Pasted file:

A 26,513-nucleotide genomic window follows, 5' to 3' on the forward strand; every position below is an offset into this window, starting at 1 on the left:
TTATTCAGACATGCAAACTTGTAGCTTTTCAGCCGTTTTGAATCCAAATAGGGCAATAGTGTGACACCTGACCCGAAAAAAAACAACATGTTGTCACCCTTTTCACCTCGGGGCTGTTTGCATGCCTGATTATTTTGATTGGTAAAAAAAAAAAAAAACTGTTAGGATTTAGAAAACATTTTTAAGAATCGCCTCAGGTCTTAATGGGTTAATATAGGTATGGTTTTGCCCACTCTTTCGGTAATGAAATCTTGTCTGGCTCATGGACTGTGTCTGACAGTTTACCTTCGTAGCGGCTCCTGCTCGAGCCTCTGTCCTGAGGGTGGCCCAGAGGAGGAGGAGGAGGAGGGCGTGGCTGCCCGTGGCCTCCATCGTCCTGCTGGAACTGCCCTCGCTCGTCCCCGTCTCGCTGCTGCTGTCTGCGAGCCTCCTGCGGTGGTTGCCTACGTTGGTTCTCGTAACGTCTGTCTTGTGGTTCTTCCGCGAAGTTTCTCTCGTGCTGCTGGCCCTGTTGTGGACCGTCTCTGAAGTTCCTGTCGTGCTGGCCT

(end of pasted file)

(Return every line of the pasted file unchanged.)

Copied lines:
A 26,513-nucleotide genomic window follows, 5' to 3' on the forward strand; every position below is an offset into this window, starting at 1 on the left:
TTATTCAGACATGCAAACTTGTAGCTTTTCAGCCGTTTTGAATCCAAATAGGGCAATAGTGTGACACCTGACCCGAAAAAAAACAACATGTTGTCACCCTTTTCACCTCGGGGCTGTTTGCATGCCTGATTATTTTGATTGGTAAAAAAAAAAAAAAACTGTTAGGATTTAGAAAACATTTTTAAGAATCGCCTCAGGTCTTAATGGGTTAATATAGGTATGGTTTTGCCCACTCTTTCGGTAATGAAATCTTGTCTGGCTCATGGACTGTGTCTGACAGTTTACCTTCGTAGCGGCTCCTGCTCGAGCCTCTGTCCTGAGGGTGGCCCAGAGGAGGAGGAGGAGGAGGGCGTGGCTGCCCGTGGCCTCCATCGTCCTGCTGGAACTGCCCTCGCTCGTCCCCGTCTCGCTGCTGCTGTCTGCGAGCCTCCTGCGGTGGTTGCCTACGTTGGTTCTCGTAACGTCTGTCTTGTGGTTCTTCCGCGAAGTTTCTCTCGTGCTGCTGGCCCTGTTGTGGACCGTCTCTGAAGTTCCTGTCGTGCTGGCCT